In my previous post in this series, I determined that I had to start looking into how MVC handles access control before moving forward. I came up with a list of functional specifications that I needed to write proof of concept code right away to learn how ASP.Net MVC helps (or hinders) me in implementing access control. In this post, I’ll look at the first 2 specifications:
- Authenticate individual users and mange their credentials (i.e. a MembershipProvider)
- Manage access to functionality based on membership (i.e. a MembershipProvider)
I know that in MVC, controlling access to controller actions (and thereby the associated views) is done via a specific type of ActionFilter called an AuthorizationFilter. Also, the ASP.Net MVC Web Application template includes code that shows how to use an ASP.Net membership provider to enable user registration and login. So, a quick test that will tell me if the built-in AuthorizationFilter will be able to meet the first 2 functional specifications above is to add an authorization filter to the Add action of the Workouts controller so that only users that have logged in will be able to add a workout.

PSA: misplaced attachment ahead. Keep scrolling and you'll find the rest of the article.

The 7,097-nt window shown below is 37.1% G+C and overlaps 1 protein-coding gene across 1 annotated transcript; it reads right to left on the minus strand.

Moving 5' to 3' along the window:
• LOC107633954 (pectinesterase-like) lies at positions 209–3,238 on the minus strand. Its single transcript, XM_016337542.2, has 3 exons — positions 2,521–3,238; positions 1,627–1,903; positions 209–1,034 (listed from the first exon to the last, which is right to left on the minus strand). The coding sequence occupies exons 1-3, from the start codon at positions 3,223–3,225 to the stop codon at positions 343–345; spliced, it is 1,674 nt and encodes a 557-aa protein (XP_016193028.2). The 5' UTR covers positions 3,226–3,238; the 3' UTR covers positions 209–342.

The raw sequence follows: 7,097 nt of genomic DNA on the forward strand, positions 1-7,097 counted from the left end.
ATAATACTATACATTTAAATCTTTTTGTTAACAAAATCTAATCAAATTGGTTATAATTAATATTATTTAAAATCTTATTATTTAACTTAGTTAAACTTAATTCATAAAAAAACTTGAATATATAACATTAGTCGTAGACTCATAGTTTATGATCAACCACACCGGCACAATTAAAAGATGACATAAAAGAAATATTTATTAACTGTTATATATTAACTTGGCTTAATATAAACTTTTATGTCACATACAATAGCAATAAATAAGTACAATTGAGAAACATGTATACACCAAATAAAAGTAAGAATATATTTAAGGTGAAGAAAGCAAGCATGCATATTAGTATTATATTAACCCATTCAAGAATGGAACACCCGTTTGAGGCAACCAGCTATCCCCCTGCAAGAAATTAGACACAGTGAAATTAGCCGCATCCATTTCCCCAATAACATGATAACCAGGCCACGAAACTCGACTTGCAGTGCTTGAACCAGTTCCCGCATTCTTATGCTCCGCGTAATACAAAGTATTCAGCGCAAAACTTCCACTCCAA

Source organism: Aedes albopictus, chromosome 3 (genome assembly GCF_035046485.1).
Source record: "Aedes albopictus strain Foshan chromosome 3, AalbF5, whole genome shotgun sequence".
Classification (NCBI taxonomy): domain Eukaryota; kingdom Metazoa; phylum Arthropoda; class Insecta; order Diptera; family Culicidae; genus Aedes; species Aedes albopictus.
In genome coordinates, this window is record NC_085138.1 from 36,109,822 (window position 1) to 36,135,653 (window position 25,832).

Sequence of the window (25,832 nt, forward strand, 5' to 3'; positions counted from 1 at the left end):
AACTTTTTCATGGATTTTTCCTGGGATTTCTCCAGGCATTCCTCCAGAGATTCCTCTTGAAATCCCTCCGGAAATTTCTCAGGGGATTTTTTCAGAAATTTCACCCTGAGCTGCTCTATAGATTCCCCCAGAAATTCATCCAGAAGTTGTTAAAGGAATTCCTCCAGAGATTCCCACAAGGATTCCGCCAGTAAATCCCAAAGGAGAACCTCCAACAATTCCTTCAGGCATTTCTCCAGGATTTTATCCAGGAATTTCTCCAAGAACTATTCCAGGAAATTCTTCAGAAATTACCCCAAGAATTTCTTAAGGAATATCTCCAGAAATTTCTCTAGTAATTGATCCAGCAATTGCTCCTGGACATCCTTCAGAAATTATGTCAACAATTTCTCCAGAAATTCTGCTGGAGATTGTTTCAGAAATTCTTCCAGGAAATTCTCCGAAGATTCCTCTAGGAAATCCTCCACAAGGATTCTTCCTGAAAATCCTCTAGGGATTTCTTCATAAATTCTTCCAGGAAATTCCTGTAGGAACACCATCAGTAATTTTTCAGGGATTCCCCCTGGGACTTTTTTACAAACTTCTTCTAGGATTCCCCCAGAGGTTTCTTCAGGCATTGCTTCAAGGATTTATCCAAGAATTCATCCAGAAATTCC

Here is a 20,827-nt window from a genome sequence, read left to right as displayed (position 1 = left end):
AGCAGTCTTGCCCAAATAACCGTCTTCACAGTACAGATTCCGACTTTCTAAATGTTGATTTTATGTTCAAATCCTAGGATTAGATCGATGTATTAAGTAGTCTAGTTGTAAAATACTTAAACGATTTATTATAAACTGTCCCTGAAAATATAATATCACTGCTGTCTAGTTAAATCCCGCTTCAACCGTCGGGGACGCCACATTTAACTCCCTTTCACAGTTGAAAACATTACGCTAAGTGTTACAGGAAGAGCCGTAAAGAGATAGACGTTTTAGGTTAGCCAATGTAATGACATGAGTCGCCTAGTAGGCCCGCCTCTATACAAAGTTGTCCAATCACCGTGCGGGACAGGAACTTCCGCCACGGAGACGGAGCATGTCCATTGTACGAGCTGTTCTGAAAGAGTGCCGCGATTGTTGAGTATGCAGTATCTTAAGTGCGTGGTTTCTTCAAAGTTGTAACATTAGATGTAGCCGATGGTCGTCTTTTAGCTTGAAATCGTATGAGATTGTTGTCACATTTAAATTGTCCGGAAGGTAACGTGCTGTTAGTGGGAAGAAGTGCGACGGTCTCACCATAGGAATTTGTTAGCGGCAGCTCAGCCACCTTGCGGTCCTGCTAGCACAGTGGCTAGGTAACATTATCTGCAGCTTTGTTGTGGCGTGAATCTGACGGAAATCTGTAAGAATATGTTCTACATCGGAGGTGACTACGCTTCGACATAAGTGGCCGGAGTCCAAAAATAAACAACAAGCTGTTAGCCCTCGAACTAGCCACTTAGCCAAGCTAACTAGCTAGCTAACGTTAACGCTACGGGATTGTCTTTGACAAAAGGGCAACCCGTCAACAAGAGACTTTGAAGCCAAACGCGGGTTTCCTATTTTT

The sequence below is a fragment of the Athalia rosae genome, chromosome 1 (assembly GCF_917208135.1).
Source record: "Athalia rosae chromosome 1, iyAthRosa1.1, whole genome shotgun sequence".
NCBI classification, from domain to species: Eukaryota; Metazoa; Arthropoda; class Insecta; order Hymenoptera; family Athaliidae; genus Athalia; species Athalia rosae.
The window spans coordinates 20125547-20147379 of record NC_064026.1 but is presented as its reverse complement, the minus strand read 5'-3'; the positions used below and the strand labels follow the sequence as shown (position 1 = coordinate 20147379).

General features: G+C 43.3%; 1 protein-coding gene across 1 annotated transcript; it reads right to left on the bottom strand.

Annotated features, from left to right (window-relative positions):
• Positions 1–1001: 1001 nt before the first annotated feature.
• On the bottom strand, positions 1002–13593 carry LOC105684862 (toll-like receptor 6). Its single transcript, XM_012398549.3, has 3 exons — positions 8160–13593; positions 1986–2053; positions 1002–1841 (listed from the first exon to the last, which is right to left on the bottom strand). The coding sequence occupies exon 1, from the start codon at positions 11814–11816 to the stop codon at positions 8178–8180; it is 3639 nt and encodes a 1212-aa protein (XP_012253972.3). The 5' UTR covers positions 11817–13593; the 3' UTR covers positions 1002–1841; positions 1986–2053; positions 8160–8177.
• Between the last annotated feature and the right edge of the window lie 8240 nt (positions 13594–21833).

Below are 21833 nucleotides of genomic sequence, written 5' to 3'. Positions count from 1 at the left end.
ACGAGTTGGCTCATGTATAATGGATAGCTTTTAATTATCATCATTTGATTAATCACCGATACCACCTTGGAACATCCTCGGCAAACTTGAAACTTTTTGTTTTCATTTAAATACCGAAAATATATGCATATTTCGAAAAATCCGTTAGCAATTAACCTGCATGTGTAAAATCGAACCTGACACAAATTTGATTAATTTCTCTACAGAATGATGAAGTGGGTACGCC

I do this by changing the attribute for the Add method from:
Now when trying to add a workout, a user is redirected to the login page. After registering and logging in the user is now able to add workouts!
In the next installment I will try to convince myself that I can control access to actions based on user’s relationship to an entity (i.e. members can only delete their own workouts).